No Yoke? Well Then, The Yoke Is on You!

JeremiahAn exposition of Jeremiah 28:1-14. This message by Pastor Rod Harris was delivered at Trinity Baptist Church on Sunday evening, August 17, 2008.

How do you handle confrontation? Do you enjoy it? How many of you like for someone to tell you, in front of other people, you’re dead wrong about something? Do any of you enjoy that? If you say you do…you probably lie about other stuff too. No one likes to be put on the spot in front of others – in particularly preachers don’t like it! Now let’s add to the drama of this situation. You’ve just preached a message at the church and another preacher stands up in front of the congregation and says that you are all wet. You don’t know what you’re talking about. And then precedes to preach a message that is the exact opposite of what you just preached. How would you handle that? I have to admit I don’t think I would react by saying, “Thanks brother. That was so kind of you to point out my mistake.” I wouldn’t say, “Gee, what else have I been wrong about?” Jeremiah was God’s faithful messenger delivering and increasingly difficult truth. Day after day; week after week; month after month and year after year – judgment, judgment and judgment. He was getting tired of it and the nation of Judah was growing weary of hearing this broken record. A prophet by the name of Hananiah was tired of hearing it so he took matters into his own hands and confronted Jeremiah in the temple and preceded to bring an entirely different message “from the Lord.” Our text this evening is found in the 28th chapter of Jeremiah. What is clear in the text is that this was not merely a difference of interpretation or a different way of looking at things – it was a different message and it got personal. One spoke for God the other spoke from his own, fertile imagination. How should you, as God’s spokesman, respond to lying prophecies and personal attacks?

Responding biblically to open hostility and confrontation demands humility, honesty, self-control and truth-inspired boldness. Let’s look at how these four characteristics are displayed in our text.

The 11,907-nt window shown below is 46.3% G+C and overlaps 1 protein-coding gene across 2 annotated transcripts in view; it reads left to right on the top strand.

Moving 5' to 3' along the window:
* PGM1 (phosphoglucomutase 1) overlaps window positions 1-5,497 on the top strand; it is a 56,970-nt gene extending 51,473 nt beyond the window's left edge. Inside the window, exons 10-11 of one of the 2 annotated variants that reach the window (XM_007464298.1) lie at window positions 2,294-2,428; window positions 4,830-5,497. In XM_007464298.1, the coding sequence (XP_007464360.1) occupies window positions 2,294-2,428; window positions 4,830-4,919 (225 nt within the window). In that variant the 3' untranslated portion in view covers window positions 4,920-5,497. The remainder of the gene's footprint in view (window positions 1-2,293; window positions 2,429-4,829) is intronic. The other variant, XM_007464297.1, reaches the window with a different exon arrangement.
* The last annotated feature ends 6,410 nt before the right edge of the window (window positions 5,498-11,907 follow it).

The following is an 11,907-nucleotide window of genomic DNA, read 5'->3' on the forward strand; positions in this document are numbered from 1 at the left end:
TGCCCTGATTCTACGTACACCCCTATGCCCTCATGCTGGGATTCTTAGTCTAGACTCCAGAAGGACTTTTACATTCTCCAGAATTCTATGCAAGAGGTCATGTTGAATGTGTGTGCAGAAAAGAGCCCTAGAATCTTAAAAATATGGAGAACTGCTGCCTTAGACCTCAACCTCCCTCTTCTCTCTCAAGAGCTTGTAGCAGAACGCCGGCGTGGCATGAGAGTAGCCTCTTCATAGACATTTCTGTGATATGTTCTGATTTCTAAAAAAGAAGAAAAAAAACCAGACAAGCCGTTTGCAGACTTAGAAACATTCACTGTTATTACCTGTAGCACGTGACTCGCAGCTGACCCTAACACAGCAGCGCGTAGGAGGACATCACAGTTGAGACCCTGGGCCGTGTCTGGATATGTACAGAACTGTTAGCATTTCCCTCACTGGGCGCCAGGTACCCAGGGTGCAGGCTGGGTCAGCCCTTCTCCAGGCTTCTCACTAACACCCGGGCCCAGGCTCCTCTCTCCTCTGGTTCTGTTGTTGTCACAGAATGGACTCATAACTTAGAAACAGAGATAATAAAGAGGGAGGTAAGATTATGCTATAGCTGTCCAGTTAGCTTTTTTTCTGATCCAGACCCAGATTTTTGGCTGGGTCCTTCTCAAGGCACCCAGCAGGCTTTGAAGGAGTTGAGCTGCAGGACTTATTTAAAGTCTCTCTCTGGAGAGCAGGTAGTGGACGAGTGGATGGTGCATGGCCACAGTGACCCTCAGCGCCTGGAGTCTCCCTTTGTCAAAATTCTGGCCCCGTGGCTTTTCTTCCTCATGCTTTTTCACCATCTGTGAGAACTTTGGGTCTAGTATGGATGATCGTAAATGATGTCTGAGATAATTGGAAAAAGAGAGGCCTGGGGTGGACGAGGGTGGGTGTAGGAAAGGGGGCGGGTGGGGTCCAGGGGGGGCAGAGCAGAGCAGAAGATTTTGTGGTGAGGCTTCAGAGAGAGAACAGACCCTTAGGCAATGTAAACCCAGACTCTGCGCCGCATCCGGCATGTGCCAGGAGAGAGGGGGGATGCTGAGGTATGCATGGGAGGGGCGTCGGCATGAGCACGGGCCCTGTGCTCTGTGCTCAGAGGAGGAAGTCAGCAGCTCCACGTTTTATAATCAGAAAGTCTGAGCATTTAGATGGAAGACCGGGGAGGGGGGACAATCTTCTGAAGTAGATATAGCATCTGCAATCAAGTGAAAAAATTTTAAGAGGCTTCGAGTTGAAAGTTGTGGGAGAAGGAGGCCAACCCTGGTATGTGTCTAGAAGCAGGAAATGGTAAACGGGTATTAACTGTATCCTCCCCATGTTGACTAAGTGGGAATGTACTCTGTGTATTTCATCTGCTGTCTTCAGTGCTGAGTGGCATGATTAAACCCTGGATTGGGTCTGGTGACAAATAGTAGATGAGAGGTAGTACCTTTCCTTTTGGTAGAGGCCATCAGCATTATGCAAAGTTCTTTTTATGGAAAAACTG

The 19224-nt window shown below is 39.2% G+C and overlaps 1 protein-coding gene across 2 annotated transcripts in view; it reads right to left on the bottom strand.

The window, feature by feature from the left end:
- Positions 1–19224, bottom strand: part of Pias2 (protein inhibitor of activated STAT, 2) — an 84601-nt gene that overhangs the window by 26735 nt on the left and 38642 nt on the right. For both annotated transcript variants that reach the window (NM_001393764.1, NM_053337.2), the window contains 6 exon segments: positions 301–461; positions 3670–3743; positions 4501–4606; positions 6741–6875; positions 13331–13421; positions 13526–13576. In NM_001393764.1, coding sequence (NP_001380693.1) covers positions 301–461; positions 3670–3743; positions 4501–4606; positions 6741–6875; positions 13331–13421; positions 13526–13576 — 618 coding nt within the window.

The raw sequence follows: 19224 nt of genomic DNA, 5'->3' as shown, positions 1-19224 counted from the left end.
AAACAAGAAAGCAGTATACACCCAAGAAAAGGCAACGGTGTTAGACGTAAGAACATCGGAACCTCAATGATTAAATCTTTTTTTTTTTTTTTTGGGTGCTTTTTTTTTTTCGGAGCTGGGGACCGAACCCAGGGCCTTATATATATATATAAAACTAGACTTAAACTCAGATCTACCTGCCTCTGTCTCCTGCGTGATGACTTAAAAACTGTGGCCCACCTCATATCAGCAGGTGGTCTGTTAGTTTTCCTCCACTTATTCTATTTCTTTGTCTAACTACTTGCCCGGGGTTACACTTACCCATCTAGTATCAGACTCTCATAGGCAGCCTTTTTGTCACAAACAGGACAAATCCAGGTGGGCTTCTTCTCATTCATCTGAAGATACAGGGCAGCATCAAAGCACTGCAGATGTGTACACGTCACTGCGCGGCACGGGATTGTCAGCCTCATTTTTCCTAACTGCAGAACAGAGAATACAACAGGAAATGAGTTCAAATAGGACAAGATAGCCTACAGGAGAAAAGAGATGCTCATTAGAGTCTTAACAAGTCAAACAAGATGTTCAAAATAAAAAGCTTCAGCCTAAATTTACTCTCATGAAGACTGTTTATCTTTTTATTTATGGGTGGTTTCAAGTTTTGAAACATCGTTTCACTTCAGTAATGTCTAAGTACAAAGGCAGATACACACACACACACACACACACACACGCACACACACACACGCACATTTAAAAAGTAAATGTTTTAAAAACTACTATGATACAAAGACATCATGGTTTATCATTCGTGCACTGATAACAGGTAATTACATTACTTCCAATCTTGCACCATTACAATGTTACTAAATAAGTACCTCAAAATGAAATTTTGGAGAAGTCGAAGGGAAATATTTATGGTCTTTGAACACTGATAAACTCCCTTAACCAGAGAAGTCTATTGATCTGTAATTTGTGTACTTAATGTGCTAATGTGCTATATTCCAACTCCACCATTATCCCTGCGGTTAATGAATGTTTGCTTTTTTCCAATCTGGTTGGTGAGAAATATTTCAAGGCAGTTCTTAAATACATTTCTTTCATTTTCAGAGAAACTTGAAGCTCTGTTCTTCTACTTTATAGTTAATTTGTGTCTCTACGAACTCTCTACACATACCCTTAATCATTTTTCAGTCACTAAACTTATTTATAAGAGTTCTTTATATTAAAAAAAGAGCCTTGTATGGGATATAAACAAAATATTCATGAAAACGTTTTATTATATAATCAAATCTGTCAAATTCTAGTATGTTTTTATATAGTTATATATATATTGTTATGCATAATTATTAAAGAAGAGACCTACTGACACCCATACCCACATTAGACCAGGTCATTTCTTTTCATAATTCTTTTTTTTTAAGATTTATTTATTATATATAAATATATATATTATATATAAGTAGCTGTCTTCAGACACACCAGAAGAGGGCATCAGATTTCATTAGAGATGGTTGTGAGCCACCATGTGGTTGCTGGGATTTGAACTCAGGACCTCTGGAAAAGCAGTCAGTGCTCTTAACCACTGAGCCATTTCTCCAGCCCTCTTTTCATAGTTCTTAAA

1. A biblical response demands genuine humility. (28:1-6) This follows on the heels of Jeremiah’s “yoke sermon.” Hananiah is prophesying lies – how does Jeremiah respond? …and the prophet Jeremiah said, Amen! May the LORD do so; may the LORD make the words that you have prophesied come true, and bring back to this place from Babylon the vessels of the house of the LORD, and all the exiles. This is not sarcasm as some have suggested. This is a sincere statement/prayer. I hope you are right. I’d be happy if what I’ve said is not true. Jeremiah’s concern was the well being of the nation – not his reputation.
  2. A biblical response requires honesty. (28:7-9) He doesn’t roll over and play dead. Rather he says, in the presence of those gathered, time will tell if you are a liar. If it comes to pass – you are a true prophet…if not…you are a liar.
  3. A biblical response demands self-control. (28:10-11) Now things get personal. He takes the yoke off Jeremiah and breaks it. “This is what God is doing with that yoke.” He walked away! It takes spiritual wisdom/discernment to know when to confront and when to walk.
  4. A biblical response demands truth-inspired boldness. (28:12-14) It was one thing for Hananiah to break Jeremiah’s yoke – another to take on God. God takes it personally when we put words in His mouth. Note – “Thus says the Lord…” God is commanding Jeremiah to deliver this message. And look at verse 17 – Hananiah was dead within 2 months! We live in a fallen world. We find ourselves at odds with the world around us. There will be those times when we are confronted by lying prophets. We are to respond with humility, honesty, self-control and truth-inspired boldness.
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